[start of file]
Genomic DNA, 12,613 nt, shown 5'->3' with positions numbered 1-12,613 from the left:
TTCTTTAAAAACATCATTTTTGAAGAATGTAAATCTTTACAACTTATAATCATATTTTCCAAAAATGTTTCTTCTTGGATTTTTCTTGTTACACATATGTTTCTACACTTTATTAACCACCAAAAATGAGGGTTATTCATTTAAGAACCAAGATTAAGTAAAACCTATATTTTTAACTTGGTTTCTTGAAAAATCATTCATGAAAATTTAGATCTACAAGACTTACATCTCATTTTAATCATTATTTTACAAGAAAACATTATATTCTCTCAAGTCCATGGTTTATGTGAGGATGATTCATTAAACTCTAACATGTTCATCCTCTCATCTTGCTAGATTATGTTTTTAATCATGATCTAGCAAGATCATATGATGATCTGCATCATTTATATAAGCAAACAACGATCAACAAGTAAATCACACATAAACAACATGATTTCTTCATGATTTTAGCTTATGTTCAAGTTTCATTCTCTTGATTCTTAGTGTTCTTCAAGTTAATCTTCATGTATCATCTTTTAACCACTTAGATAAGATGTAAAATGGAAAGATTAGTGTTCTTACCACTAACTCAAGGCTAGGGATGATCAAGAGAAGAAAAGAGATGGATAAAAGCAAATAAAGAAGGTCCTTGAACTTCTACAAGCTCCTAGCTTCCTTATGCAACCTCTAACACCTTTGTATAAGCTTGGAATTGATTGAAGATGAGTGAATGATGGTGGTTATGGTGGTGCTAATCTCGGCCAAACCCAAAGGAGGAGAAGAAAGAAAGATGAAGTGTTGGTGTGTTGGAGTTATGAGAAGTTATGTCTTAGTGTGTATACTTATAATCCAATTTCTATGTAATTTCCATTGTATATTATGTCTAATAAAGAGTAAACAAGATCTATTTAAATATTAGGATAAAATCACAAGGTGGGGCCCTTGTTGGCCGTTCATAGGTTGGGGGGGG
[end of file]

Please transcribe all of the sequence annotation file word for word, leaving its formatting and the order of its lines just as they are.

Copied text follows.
Genomic DNA, 12,613 nt, shown 5'->3' with positions numbered 1-12,613 from the left:
TTCTTTAAAAACATCATTTTTGAAGAATGTAAATCTTTACAACTTATAATCATATTTTCCAAAAATGTTTCTTCTTGGATTTTTCTTGTTACACATATGTTTCTACACTTTATTAACCACCAAAAATGAGGGTTATTCATTTAAGAACCAAGATTAAGTAAAACCTATATTTTTAACTTGGTTTCTTGAAAAATCATTCATGAAAATTTAGATCTACAAGACTTACATCTCATTTTAATCATTATTTTACAAGAAAACATTATATTCTCTCAAGTCCATGGTTTATGTGAGGATGATTCATTAAACTCTAACATGTTCATCCTCTCATCTTGCTAGATTATGTTTTTAATCATGATCTAGCAAGATCATATGATGATCTGCATCATTTATATAAGCAAACAACGATCAACAAGTAAATCACACATAAACAACATGATTTCTTCATGATTTTAGCTTATGTTCAAGTTTCATTCTCTTGATTCTTAGTGTTCTTCAAGTTAATCTTCATGTATCATCTTTTAACCACTTAGATAAGATGTAAAATGGAAAGATTAGTGTTCTTACCACTAACTCAAGGCTAGGGATGATCAAGAGAAGAAAAGAGATGGATAAAAGCAAATAAAGAAGGTCCTTGAACTTCTACAAGCTCCTAGCTTCCTTATGCAACCTCTAACACCTTTGTATAAGCTTGGAATTGATTGAAGATGAGTGAATGATGGTGGTTATGGTGGTGCTAATCTCGGCCAAACCCAAAGGAGGAGAAGAAAGAAAGATGAAGTGTTGGTGTGTTGGAGTTATGAGAAGTTATGTCTTAGTGTGTATACTTATAATCCAATTTCTATGTAATTTCCATTGTATATTATGTCTAATAAAGAGTAAACAAGATCTATTTAAATATTAGGATAAAATCACAAGGTGGGGCCCTTGTTGGCCGTTCATAGGTTGGGGGGGG